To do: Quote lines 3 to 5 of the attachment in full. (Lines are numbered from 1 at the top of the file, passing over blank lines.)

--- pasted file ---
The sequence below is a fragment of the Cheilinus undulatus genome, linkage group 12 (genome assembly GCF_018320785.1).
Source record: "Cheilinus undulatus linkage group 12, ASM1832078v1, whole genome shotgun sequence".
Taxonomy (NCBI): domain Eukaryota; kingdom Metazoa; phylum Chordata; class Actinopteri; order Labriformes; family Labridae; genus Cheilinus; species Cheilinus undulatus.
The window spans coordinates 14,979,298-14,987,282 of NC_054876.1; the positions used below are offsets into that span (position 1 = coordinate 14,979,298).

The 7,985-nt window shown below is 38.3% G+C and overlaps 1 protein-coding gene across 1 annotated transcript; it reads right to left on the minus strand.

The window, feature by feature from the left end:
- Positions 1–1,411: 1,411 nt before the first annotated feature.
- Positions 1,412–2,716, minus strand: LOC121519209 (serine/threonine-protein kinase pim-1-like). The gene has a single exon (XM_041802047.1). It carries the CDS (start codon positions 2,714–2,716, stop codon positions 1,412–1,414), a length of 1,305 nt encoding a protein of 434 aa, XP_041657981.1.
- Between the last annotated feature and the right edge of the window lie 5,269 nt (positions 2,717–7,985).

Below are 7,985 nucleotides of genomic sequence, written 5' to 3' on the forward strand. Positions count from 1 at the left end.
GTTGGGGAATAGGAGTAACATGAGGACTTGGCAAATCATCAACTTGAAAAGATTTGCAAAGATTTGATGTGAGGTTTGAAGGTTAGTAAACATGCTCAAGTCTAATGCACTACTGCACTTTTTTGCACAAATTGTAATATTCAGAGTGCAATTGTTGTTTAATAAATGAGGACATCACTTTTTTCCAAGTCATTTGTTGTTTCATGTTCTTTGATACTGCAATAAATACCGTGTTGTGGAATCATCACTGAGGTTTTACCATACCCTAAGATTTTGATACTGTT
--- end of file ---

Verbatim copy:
Taxonomy (NCBI): domain Eukaryota; kingdom Metazoa; phylum Chordata; class Actinopteri; order Labriformes; family Labridae; genus Cheilinus; species Cheilinus undulatus.
The window spans coordinates 14,979,298-14,987,282 of NC_054876.1; the positions used below are offsets into that span (position 1 = coordinate 14,979,298).

The 7,985-nt window shown below is 38.3% G+C and overlaps 1 protein-coding gene across 1 annotated transcript; it reads right to left on the minus strand.